Reformers including former Minnesota Gov. Al Quie are seeking a change in Minnesota’s constitution to replace contested judicial elections with up-or-down retention elections, and to require that gubernatorial appointments of judges be based on merit selection, according to a report in the Minneapolis Star-Tribune.
Justice O’Connor “advised legislators that if they put such an amendment before Minnesota voters this year, other states will notice, and follow suit,” the Star-Tribune reported. She also said the Supreme Court’s recent Citizens United decision likely will bring corporate-sponsored ads to bear on judicial elections.
State-enacted reforms to protect the integrity of their courts “now…are even more essential” in the wake of a Supreme CourtÂ decision boosting the clout of corporate and union cash in elections, a New York Times column says.
Headlined “Hanging a ‘For Sale’ Sign Over the Judiciary,” the column was written by Dorothy Samuels, a member of the Times’ editorial board. It is one of two fresh and important reports from nationally circulated publications focusing on the impact for states courts of the Citizens United decision; the second, by Tony Mauro in National Law Journal, suggests some judicial reformers actually have found a glimmer of hope after the 5-4 ruling.
Samuels posits that the threat to judicial independence posed by high-spending state judicial campaigns and by special-interest attack ads promises to get “worse, possibly much worse” thanks to the ruling. Her column offers data from Justice at Stake, tracking a dramatic increase in state Supreme Court election fundraisingÂ (calculated at $205.8 million between 2000 and 2009, compared to $84.9 million in the previous decade.)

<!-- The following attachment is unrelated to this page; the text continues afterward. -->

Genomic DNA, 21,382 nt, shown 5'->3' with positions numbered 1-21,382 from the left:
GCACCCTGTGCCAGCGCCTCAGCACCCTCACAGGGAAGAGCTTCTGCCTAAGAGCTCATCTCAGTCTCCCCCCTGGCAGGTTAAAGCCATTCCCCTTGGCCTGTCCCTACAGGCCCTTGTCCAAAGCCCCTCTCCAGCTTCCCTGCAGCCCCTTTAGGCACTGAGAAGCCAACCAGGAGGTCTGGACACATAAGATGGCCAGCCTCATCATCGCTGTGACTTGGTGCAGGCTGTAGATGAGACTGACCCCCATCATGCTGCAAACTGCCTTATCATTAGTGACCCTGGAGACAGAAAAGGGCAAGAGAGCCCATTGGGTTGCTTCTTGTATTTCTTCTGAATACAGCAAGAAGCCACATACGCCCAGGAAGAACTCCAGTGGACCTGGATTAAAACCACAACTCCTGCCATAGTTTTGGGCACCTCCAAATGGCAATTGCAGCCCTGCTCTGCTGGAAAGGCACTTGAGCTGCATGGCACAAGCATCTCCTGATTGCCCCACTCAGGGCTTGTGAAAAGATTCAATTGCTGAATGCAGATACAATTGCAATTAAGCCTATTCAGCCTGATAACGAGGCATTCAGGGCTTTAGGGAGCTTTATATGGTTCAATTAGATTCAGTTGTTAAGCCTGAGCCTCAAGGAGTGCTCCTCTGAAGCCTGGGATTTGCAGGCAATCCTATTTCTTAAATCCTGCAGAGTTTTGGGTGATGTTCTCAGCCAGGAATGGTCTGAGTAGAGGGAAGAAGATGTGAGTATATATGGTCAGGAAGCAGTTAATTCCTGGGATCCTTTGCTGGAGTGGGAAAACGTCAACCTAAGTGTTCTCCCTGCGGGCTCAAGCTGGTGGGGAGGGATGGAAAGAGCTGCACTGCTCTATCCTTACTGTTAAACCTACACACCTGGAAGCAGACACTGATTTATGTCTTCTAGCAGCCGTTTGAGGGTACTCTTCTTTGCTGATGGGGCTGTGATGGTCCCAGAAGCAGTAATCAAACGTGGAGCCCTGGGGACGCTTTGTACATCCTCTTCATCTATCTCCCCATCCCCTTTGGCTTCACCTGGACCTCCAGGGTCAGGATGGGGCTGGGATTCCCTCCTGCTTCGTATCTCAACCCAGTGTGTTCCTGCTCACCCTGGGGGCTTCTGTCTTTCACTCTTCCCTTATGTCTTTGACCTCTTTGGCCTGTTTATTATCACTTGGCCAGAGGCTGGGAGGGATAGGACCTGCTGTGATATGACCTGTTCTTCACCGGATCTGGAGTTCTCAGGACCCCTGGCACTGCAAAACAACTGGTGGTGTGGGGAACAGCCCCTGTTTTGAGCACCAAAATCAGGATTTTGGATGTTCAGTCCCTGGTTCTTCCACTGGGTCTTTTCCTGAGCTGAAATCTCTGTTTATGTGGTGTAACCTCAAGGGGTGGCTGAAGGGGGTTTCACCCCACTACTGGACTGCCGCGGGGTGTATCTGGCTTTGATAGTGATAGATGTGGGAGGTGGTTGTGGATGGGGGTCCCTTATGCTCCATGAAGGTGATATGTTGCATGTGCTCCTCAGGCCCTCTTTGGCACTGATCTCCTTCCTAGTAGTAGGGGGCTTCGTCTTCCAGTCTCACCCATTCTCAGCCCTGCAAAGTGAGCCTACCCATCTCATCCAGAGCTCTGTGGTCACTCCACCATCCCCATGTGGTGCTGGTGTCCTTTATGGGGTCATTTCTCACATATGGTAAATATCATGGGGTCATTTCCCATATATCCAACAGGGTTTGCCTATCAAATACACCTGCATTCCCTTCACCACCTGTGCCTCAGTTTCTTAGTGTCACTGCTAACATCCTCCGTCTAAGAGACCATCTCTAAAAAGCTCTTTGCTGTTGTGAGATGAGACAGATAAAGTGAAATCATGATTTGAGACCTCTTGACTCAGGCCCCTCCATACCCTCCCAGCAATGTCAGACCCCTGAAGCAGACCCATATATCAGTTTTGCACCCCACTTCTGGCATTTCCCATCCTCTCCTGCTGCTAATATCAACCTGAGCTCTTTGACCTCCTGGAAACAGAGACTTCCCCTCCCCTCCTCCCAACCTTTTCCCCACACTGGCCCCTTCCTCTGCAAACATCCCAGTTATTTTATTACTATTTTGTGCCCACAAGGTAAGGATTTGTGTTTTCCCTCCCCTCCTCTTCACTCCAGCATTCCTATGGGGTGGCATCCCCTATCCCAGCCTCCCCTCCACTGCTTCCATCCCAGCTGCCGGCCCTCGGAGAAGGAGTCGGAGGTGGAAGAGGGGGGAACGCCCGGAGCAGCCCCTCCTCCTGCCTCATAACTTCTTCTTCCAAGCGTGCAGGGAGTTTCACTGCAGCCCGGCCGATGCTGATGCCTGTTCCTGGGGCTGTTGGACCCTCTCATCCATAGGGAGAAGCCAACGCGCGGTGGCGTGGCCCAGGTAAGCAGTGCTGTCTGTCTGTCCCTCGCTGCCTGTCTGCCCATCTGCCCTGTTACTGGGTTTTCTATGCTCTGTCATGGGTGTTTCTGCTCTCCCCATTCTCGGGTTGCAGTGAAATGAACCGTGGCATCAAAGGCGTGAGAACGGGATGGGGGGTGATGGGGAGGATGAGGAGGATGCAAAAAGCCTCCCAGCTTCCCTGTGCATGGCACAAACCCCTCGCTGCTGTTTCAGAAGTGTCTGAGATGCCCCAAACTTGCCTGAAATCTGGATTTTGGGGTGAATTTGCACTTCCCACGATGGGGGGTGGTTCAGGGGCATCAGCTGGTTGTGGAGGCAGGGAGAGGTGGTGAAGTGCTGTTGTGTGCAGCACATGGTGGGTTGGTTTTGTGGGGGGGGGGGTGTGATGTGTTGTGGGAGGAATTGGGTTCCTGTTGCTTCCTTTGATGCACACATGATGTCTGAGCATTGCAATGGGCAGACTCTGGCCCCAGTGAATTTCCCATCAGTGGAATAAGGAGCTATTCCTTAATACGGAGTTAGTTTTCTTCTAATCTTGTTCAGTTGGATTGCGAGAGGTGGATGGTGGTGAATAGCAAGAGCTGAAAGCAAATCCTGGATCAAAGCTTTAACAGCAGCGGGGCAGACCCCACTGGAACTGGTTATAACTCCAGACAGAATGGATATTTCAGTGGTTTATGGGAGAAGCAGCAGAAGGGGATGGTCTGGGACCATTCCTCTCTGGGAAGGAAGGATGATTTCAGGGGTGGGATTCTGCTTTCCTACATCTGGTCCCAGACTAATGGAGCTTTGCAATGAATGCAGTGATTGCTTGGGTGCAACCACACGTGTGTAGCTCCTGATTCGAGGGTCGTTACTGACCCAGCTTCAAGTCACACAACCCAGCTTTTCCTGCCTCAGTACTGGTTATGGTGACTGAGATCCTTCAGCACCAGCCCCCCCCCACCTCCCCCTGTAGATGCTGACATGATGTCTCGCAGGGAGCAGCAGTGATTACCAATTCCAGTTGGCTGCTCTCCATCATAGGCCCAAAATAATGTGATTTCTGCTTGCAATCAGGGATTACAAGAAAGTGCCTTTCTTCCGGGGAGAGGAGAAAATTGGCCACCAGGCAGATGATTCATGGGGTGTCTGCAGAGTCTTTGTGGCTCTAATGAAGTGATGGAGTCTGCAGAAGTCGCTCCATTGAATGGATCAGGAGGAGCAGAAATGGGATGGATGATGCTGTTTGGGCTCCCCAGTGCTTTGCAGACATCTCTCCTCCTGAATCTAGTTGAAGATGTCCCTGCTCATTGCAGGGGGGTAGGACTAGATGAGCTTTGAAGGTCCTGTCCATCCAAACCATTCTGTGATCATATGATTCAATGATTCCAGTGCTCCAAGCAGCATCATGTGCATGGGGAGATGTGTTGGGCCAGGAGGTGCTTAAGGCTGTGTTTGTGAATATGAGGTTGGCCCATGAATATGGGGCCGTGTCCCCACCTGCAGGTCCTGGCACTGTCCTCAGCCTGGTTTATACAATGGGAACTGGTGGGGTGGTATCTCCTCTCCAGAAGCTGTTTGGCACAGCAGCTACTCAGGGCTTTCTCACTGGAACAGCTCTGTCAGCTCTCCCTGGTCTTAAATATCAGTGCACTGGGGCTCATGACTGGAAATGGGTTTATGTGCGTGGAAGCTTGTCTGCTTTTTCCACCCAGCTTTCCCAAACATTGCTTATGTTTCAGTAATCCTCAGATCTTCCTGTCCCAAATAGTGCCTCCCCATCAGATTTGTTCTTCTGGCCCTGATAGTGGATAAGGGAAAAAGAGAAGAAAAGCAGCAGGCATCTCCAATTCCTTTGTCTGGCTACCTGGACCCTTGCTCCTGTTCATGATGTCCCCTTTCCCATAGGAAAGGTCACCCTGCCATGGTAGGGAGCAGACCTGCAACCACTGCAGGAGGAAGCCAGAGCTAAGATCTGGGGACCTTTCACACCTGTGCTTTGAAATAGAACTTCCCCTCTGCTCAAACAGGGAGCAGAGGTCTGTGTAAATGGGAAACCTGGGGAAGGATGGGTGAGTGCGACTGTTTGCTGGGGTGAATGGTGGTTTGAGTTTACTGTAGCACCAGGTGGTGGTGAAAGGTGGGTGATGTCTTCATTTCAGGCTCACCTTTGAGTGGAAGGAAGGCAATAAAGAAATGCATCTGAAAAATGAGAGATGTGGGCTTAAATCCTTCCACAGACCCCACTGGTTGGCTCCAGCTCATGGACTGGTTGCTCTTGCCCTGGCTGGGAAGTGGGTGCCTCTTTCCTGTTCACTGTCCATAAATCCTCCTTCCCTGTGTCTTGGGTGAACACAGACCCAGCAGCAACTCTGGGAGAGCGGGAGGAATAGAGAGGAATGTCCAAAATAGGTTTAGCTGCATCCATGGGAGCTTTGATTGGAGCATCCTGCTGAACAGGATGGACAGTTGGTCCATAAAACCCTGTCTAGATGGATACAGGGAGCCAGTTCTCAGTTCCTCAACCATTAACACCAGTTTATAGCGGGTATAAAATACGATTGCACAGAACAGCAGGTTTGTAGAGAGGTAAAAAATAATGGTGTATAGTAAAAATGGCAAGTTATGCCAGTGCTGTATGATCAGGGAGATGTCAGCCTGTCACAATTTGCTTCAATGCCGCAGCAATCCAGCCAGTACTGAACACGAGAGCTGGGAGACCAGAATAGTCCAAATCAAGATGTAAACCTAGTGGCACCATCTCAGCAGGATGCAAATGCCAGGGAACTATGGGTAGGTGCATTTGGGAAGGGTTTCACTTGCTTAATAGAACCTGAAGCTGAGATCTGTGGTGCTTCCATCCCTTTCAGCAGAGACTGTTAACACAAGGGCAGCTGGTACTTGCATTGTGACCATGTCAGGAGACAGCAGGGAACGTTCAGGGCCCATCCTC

Samuels quotes from Justice John Paul Stevens, who wrote in his dissent that these states “may no longer have the ability to place modest limits on corporate electioneering even if they believe such limits to be critical to maintaining the integrity of their judicial systems.â€
Not only will judicial candidates need to spend more time raising campaign money, but an escalating money war could lead to a polarized bench, she cautions. Samuels concludes by quoting retired Justice Sandra Day O’Connor:
“To protect the integrity of their court systems, states need to enact basic reforms: switching from judicial elections, for instance, to the selection of judges on merit, or adopting strict rules that bar judges from ruling in cases involving major financial supporters. ‘No states can possibly benefit from having that much money injected into a political judicial campaign,’ Justice Oâ€™Connor said on Tuesday. Achieving these reforms wonâ€™t be easy, but now they are even more essential.” Read more
Wisconsin’s state Senate voted 26-7 Tuesday for a bill to close what critics called a loophole in state law and regulate “issue ads” more tightly. The measure moves to the state Assembly.
The bill would require groups running most types of “issue ads” to disclose their money sources and to comply with fund-raising limits in state law, according to an article in the Milwaukee Journal Sentinel.
“Issue ads” typically attack or support candidates withoutÂ explicitly advocating a vote. Last year, Wisconsin passed a bill to curb the influence of special-interest spending in state Supreme Court elections by supporting qualifying candidates with taxpayer funding (see earlier Gavel Grab posts.) That bill did not address issue advertising.
The Wisconsin Democracy Campaign, a partner of Justice at Stake, had called passage of the legislation the “single most significant action” that senators could take to improve elections in Wisconsin. You can learn more about disclosure laws for â€œthird-partyâ€ campaigns, which have poured millions of dollars into judicial elections, from Justice at Stakeâ€™s issue page on the topic.
In another developing news story in Wisconsin, the state Supreme Court could finalize Thursday a proposed order saying that campaign donations to judges will not require judges to step aside from hearing cases involving a supporter. The court voted in October to adopt new rules, but the court has to issue a written order to make the rules effective, the Journal Sentinel reported.